Louis Têtu
Chairman and CEO

Search and information is a commodity.

Search is everywhere, but so is useless information. As Author John Naisbitt wrote in Megatrends, no less than 35 years ago: “We are drowning in information but starved for knowledge”.

Relevance, on the other hand, is the true currency of the digital age. In fact, paradoxically, cheap search is a very expensive “commodity”!

New advancements in artificial intelligence, combined with contextual search within accurately mapped ecosystems of information, bring relevance into the equation, finally! CIOs and business leaders alike are paying attention to the emergence of the systems of relevance era.

Attend our webinar, AI-Powered Search Can Impact Your Business: Takeaways from the Gartner Magic Quadrant for Insight Engines.

In simple terms, relevance means “pertinent to the matter at hand”. That could be the specific need that an individual customer has, the issue that the customer is trying to solve, the project or task that this employee is trying to accomplish, etc. Information must serve these goals, needs, tasks and transactions, otherwise it fuels an overwhelming waste of time. Companies who understand this idea thrive. Amazon naturally comes to mind as a great example. Companies that disregard relevance will invariably suffer because their customers, partners and employees have come to expect personalization and relevance, and now they have other options.

There is a notion of context in relevance, and context is personal. Context is a function of a person’s profile, their profession, their particular need or what they are trying to accomplish at that very moment, online, on the phone, or in the course of work. Context is also understood by looking at the sum of interactions, mining behavioral data of user groups, using AI-powered algorithms to drive relevant information and recommendations.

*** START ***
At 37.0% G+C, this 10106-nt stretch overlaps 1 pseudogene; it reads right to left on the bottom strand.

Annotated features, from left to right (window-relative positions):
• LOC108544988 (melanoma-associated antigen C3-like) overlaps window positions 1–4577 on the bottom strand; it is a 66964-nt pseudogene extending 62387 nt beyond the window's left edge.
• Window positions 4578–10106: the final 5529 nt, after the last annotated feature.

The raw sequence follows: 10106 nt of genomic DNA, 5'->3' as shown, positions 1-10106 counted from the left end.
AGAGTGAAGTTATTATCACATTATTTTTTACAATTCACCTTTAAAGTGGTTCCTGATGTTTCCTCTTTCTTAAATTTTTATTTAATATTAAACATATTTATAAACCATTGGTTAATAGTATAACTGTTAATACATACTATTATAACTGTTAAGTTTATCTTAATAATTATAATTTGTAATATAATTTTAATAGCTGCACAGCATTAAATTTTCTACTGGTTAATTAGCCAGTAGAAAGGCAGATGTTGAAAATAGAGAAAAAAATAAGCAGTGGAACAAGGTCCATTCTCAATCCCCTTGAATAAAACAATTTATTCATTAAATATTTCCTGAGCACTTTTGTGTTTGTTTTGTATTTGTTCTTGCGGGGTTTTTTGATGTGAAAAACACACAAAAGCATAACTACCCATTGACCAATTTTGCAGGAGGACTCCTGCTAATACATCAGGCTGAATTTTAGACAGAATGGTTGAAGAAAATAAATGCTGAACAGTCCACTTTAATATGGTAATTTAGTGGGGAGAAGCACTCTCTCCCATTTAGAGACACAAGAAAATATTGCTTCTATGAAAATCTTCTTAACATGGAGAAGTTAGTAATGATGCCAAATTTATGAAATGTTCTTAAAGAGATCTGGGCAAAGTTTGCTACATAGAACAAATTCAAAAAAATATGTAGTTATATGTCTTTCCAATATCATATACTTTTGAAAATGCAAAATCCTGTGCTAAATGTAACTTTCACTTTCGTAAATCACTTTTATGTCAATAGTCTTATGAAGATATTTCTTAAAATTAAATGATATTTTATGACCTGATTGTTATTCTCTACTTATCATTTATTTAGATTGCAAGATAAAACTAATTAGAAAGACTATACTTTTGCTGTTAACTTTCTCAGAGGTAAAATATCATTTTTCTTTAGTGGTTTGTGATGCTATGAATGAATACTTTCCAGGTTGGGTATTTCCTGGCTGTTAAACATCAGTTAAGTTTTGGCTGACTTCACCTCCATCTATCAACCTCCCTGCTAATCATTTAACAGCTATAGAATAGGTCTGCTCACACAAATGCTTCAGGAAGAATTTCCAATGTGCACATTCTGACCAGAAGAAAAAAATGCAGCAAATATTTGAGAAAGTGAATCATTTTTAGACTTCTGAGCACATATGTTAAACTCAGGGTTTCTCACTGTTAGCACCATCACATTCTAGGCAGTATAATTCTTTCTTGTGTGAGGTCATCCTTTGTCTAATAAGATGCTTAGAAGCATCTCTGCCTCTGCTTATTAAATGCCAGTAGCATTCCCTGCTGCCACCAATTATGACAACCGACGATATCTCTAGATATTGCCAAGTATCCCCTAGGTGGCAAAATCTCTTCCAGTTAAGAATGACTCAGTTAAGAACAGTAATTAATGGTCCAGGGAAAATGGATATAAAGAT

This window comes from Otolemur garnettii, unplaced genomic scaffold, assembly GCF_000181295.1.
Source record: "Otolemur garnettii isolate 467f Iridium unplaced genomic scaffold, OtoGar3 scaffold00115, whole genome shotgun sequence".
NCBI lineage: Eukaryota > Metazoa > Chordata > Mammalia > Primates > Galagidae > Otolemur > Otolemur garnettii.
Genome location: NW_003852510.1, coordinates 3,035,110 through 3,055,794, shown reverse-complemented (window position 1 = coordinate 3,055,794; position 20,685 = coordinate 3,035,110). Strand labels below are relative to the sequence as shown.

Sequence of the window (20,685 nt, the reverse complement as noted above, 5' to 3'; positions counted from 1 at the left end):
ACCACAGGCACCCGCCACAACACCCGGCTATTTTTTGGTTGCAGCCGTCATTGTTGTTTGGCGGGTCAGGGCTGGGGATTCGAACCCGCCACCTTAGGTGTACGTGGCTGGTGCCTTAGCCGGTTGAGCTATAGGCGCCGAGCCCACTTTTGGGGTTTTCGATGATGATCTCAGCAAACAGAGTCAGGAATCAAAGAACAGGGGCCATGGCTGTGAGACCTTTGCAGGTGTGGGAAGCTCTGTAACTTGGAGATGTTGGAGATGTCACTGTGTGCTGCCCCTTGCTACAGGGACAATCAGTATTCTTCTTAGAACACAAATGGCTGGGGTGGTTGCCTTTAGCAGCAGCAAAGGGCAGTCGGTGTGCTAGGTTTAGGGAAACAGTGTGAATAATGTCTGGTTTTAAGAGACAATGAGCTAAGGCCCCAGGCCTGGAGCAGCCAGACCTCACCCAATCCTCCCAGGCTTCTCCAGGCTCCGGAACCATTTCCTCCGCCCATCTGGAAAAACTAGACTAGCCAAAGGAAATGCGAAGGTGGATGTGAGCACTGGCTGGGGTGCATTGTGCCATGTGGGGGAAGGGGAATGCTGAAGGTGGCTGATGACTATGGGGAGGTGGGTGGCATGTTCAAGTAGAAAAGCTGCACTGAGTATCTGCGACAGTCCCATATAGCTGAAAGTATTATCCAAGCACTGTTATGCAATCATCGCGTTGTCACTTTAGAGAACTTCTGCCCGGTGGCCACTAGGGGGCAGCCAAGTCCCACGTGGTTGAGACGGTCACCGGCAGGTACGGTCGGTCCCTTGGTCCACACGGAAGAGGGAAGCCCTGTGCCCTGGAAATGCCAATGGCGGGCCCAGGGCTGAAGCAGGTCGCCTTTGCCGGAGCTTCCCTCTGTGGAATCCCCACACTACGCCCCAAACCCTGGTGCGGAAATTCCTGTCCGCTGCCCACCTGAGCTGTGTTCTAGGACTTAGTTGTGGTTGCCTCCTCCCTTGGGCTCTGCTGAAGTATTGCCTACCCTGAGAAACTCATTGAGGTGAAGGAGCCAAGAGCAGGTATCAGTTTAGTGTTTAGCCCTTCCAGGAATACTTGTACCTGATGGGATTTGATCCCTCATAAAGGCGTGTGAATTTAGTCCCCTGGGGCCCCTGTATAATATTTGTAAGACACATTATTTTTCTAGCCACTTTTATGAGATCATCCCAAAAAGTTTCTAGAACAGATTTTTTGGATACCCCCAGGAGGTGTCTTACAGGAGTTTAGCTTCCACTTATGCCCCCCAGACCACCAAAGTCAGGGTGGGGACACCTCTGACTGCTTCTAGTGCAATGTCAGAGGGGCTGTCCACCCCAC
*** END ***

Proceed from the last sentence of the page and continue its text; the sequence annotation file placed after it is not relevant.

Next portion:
Because I am deeply involved and care about this topic, as a consumer and in business, I take notice of companies that I interact with that succeed at delivering that personalized information experience which is “relevant to me.” I spend more time on their site, become an advocate for their brand and ultimately, end up buying more from them as a result. I value having access to relevant information so I can self-serve.

On the flip side, I also see companies who, even though they can be relevant to me and my needs, fail miserably at telling me what they can do for me, and at putting their best foot forward. Without relevant information, I cannot learn more about their products and services. I cannot engage more and certainly will not buy more. As a result, these companies lose out on a tremendous economic opportunity.

Being relevant to customers is crucial but relevance is just as important for people within organizations. Ill-equipped contact centers and agents who are incapable of troubleshooting problems  cause significant negative financial impact for the company in areas such as contact center performance, first call resolution, rising operating costs, and declining customer satisfaction.

I believe that, in general, companies are relevant; they exist for a purpose. Yet many businesses fail to be effective at making relevant information accessible to everyone who engages with their brand.

Understanding the economics and opportunity of relevance – and thereby lack thereof – is often both a rough and promising awakening for businesses. People who care are mostly in marketing or customer service, because sales and service metrics are visible to them. What many don’t know is the astounding revenue, cost and shareholder value impact relevance can have. Poor relevance is expensive, rich relevance powers business.

relevance

The financial benefit of driving a rich, pertinent, personalized, and relevant information experience cannot be overstated. It pays to empower your customers; relevant self-service can drive 20% call deflection. It also pays to empower agents with additional relevant content available only internally so they can tackle challenging issues. Unfortunately, the opposite is also true when companies ignore it.